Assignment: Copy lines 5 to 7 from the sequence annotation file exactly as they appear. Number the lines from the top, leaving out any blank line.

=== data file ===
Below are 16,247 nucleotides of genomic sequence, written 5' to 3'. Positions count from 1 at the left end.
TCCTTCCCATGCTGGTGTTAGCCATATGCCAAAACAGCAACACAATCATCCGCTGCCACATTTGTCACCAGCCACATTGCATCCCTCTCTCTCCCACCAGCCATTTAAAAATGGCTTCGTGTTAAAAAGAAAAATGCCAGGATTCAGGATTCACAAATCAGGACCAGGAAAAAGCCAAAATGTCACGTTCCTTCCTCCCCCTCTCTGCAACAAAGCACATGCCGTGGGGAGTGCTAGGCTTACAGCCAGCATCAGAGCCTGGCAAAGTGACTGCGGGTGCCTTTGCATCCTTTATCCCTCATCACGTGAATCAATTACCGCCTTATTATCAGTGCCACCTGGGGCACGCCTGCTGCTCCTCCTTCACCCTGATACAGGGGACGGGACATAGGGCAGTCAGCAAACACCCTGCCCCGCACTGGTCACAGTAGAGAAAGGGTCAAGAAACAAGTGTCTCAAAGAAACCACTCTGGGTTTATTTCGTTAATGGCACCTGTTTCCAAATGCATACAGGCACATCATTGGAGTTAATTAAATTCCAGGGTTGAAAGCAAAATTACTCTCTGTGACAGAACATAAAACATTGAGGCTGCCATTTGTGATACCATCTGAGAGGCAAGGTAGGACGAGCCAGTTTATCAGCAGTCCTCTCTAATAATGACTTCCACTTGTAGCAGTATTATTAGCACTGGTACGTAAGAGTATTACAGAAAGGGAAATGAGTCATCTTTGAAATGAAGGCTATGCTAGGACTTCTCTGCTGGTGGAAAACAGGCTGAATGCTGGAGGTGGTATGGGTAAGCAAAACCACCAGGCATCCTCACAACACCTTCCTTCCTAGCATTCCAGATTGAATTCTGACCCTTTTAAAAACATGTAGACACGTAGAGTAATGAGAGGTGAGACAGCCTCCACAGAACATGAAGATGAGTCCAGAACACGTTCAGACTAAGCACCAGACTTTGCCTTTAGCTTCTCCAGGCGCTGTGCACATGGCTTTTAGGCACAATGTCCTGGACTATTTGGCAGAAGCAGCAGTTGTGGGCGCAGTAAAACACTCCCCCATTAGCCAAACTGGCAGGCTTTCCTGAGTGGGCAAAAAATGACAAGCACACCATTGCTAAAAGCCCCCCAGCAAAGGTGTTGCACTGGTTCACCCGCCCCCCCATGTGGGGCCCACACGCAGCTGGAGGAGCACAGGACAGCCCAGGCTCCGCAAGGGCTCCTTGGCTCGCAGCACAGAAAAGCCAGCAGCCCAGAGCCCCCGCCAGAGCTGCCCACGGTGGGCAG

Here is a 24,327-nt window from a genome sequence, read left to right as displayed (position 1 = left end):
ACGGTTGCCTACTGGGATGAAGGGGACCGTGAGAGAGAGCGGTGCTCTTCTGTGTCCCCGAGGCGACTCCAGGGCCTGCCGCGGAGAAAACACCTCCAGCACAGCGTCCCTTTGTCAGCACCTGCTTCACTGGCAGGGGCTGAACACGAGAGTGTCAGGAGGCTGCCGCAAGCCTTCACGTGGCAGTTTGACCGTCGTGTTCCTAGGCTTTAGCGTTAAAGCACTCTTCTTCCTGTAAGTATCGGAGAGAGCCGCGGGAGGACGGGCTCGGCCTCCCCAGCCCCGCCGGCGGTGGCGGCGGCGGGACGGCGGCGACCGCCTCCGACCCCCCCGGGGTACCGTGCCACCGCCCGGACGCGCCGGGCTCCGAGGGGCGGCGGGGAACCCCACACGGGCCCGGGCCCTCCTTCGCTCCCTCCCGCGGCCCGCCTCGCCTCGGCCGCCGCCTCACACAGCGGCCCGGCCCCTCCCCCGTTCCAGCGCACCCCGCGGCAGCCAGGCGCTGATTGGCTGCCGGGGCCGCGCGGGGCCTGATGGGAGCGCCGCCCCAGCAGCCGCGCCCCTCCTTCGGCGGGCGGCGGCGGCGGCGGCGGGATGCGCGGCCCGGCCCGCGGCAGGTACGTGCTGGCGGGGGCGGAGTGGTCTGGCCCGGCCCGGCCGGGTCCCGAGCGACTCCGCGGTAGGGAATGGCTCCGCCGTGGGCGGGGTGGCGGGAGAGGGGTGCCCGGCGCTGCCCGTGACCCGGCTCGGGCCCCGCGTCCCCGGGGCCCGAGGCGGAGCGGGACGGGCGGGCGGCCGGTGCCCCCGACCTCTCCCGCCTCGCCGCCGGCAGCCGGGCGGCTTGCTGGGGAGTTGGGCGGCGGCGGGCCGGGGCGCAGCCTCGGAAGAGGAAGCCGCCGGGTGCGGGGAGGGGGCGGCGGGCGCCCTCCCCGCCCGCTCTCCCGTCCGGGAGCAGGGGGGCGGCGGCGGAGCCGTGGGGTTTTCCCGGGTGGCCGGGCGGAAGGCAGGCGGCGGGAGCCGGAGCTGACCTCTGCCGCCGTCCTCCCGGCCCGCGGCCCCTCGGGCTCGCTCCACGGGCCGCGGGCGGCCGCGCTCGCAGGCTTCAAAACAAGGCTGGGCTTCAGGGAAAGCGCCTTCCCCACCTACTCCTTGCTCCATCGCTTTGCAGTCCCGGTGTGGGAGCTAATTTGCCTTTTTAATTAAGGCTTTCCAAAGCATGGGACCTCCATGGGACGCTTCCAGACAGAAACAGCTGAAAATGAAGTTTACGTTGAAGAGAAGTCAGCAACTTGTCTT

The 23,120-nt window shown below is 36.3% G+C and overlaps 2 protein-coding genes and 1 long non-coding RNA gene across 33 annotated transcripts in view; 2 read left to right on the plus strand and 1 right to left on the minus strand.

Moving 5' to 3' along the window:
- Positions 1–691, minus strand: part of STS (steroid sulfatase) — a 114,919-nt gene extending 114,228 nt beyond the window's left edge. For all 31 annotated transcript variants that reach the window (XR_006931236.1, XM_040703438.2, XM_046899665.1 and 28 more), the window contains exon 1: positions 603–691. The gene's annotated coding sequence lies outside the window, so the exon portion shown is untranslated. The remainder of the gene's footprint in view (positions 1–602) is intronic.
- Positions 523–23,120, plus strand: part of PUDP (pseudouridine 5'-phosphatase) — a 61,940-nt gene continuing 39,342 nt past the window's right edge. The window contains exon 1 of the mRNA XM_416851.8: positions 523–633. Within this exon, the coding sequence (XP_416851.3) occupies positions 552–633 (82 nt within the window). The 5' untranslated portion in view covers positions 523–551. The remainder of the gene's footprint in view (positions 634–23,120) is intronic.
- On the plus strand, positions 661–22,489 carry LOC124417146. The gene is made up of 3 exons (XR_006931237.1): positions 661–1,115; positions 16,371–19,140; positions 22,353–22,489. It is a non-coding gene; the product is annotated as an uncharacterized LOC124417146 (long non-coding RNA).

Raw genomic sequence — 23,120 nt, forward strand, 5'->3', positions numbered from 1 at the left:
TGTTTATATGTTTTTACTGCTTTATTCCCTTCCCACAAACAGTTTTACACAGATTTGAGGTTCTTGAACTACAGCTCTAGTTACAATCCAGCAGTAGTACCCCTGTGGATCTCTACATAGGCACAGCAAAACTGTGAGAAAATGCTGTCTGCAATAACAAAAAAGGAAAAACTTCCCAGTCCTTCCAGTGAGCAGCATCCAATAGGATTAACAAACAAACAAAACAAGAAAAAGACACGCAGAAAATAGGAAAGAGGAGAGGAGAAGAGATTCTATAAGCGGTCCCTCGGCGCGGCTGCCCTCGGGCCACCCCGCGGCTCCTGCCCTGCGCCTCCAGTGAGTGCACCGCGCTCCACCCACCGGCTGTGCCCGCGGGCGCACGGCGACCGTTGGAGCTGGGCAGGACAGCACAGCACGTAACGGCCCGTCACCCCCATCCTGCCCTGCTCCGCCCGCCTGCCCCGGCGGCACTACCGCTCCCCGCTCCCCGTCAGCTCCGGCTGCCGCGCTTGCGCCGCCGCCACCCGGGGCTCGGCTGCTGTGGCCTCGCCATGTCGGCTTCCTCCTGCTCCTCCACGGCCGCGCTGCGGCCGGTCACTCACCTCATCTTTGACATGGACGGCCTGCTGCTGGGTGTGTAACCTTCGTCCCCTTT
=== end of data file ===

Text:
The 23,120-nt window shown below is 36.3% G+C and overlaps 2 protein-coding genes and 1 long non-coding RNA gene across 33 annotated transcripts in view; 2 read left to right on the plus strand and 1 right to left on the minus strand.

Moving 5' to 3' along the window:
- Positions 1–691, minus strand: part of STS (steroid sulfatase) — a 114,919-nt gene extending 114,228 nt beyond the window's left edge. For all 31 annotated transcript variants that reach the window (XR_006931236.1, XM_040703438.2, XM_046899665.1 and 28 more), the window contains exon 1: positions 603–691. The gene's annotated coding sequence lies outside the window, so the exon portion shown is untranslated. The remainder of the gene's footprint in view (positions 1–602) is intronic.